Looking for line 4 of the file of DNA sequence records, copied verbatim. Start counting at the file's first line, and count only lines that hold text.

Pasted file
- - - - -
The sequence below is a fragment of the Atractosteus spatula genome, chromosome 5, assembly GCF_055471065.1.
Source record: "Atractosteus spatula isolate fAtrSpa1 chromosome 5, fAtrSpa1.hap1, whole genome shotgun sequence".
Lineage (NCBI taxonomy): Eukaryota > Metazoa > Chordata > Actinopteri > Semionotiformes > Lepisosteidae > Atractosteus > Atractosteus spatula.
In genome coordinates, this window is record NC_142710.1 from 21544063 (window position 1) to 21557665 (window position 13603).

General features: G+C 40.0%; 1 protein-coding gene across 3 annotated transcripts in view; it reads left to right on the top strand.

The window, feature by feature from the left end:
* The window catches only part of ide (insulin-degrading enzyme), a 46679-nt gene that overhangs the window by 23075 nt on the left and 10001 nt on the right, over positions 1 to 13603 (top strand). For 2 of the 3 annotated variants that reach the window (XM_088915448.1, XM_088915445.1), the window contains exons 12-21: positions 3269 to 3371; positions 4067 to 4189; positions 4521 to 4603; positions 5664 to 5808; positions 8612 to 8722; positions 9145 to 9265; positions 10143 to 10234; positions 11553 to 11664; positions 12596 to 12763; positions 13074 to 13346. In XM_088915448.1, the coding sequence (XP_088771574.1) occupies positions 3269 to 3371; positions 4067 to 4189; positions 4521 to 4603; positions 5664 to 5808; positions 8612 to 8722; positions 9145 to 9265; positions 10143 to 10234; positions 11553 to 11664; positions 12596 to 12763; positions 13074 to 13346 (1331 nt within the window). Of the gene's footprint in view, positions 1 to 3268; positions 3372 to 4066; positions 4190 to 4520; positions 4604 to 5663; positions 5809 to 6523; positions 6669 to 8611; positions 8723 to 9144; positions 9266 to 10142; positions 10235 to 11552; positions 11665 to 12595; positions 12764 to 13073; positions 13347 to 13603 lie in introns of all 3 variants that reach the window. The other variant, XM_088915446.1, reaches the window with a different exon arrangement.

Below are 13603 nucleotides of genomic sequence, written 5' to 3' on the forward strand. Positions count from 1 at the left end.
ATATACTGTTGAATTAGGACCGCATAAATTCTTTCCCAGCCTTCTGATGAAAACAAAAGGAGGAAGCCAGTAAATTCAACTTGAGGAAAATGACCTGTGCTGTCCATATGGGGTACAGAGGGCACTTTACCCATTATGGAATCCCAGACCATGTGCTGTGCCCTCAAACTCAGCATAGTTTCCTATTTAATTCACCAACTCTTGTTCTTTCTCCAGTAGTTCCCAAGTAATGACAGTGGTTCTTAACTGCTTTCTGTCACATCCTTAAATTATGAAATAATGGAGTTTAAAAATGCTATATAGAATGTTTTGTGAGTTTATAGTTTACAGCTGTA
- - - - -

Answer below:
In genome coordinates, this window is record NC_142710.1 from 21544063 (window position 1) to 21557665 (window position 13603).